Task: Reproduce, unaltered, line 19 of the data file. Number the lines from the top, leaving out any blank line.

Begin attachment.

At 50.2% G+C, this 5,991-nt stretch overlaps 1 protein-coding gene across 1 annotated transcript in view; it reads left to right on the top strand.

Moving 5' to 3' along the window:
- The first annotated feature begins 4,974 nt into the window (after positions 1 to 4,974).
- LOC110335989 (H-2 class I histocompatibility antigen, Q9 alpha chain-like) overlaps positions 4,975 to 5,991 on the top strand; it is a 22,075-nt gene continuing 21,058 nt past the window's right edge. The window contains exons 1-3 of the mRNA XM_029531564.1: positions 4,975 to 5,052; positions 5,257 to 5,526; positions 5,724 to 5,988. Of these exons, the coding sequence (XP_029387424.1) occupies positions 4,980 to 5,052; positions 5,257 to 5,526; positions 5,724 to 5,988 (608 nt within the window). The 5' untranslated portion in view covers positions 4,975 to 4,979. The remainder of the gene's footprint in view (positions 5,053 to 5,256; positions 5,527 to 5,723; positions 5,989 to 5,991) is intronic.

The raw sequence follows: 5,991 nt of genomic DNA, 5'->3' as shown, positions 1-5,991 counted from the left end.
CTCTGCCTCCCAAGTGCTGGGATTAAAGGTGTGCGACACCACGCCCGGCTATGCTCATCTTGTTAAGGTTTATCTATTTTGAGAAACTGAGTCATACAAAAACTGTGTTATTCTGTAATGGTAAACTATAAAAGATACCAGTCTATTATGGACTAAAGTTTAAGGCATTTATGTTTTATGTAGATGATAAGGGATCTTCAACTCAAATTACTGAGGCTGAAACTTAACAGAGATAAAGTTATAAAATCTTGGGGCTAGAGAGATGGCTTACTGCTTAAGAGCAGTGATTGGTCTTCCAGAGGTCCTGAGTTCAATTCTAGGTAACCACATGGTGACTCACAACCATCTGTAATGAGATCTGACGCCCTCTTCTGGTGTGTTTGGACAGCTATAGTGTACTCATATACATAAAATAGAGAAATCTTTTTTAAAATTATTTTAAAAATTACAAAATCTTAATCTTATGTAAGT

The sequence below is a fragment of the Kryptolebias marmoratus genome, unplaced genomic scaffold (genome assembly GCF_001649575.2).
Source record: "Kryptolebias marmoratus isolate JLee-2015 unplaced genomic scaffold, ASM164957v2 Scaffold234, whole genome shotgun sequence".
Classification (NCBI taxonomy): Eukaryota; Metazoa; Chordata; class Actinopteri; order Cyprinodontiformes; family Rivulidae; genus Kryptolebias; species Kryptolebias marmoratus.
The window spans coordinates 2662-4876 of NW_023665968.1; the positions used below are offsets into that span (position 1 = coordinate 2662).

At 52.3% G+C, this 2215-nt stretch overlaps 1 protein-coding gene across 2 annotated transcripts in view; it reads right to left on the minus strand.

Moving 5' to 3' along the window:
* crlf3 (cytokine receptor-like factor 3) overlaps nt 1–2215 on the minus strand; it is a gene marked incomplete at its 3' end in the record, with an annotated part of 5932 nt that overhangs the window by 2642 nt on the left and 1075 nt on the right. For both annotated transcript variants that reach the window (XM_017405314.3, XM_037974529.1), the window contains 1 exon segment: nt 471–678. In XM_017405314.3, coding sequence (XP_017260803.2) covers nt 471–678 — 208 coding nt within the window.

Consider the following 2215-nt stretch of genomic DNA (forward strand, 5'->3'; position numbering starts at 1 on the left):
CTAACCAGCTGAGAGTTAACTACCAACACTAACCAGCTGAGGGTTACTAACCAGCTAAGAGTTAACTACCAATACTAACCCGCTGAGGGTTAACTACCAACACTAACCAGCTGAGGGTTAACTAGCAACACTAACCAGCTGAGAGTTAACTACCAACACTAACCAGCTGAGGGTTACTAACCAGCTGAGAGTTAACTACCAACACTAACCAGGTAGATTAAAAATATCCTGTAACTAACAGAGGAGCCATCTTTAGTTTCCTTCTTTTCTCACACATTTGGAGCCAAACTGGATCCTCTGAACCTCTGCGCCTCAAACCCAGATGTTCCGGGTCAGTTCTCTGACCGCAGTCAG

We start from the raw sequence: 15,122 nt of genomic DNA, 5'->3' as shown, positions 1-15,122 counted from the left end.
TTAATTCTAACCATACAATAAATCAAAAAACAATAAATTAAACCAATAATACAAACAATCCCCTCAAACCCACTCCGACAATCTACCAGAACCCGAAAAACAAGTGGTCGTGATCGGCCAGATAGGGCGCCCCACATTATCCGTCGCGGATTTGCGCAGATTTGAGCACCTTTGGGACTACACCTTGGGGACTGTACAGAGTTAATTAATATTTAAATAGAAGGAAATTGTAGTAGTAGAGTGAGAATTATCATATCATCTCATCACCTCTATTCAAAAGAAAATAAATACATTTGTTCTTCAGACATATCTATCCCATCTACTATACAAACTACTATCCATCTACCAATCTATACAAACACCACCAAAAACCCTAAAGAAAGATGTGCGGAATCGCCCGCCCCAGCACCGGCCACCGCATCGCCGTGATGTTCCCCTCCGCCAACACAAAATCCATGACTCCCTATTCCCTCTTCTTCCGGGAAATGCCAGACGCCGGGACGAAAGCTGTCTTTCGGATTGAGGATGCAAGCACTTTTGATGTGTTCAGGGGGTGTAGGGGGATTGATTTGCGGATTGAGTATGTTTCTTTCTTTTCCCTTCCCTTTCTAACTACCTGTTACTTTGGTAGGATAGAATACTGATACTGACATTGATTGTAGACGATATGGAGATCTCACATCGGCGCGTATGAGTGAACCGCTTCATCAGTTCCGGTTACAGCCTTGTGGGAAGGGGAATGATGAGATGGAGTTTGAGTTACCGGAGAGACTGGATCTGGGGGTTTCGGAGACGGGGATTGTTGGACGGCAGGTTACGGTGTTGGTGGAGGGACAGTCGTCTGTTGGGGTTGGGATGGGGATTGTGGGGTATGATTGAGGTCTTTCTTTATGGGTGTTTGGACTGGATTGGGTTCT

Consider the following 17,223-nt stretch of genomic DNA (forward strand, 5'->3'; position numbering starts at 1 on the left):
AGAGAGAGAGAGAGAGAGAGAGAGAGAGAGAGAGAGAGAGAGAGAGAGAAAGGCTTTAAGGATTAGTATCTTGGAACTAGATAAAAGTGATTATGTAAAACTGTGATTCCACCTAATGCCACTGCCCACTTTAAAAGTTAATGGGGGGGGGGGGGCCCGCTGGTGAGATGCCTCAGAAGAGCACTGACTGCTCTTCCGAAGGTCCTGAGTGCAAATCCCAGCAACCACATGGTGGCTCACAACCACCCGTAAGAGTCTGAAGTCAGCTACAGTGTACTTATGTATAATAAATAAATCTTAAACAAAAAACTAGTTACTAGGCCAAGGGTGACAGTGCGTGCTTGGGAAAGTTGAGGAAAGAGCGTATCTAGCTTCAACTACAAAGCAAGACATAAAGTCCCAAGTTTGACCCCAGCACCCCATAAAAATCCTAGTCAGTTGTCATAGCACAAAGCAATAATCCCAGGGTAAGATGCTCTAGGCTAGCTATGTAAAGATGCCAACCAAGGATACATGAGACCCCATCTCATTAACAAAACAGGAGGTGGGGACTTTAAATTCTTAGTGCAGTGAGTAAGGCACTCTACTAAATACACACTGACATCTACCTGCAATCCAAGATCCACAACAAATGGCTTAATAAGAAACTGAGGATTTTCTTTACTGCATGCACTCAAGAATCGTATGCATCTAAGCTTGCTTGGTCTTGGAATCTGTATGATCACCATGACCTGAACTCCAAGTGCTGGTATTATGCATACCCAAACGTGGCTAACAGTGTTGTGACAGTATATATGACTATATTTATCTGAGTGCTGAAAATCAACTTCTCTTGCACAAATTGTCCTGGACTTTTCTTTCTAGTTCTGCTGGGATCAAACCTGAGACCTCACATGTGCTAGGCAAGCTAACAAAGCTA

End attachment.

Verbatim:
AGAGAGAGAGAGAGAGAGAGAGAGAGAGAGAGAGAGAGAGAGAGAGAGAAAGGCTTTAAGGATTAGTATCTTGGAACTAGATAAAAGTGATTATGTAAAACTGTGATTCCACCTAATGCCACTGCCCACTTTAAAAGTTAATGGGGGGGGGGGGGCCCGCTGGTGAGATGCCTCAGAAGAGCACTGACTGCTCTTCCGAAGGTCCTGAGTGCAAATCCCAGCAACCACATGGTGGCTCACAACCACCCGTAAGAGTCTGAAGTCAGCTACAGTGTACTTATGTATAATAAATAAATCTTAAACAAAAAACTAGTTACTAGGCCAAGGGTGACAGTGCGTGCTTGGGAAAGTTGAGGAAAGAGCGTATCTAGCTTCAACTACAAAGCAAGACATAAAGTCCCAAGTTTGACCCCAGCACCCCATAAAAATCCTAGTCAGTTGTCATAGCACAAAGCAATAATCCCAGGGTAAGATGCTCTAGGCTAGCTATGTAAAGATGCCAACCAAGGATACATGAGACCCCATCTCATTAACAAAACAGGAGGTGGGGACTTTAAATTCTTAGTGCAGTGAGTAAGGCACTCTACTAAATACACACTGACATCTACCTGCAATCCAAGATCCACAACAAATGGCTTAATAAGAAACTGAGGATTTTCTTTACTGCATGCACTCAAGAATCGTATGCATCTAAGCTTGCTTGGTCTTGGAATCTGTATGATCACCATGACCTGAACTCCAAGTGCTGGTATTATGCATACCCAAACGTGGCTAACAGTGTTGTGACAGTATATATGACTATATTTATCTGAGTGCTGAAAATCAACTTCTCTTGCACAAATTGTCCTGGACTTTTCTTTCTAGTTCTGCTGGGATCAAACCTGAGACCTCACATGTGCTAGGCAAGCTAACAAAGCTA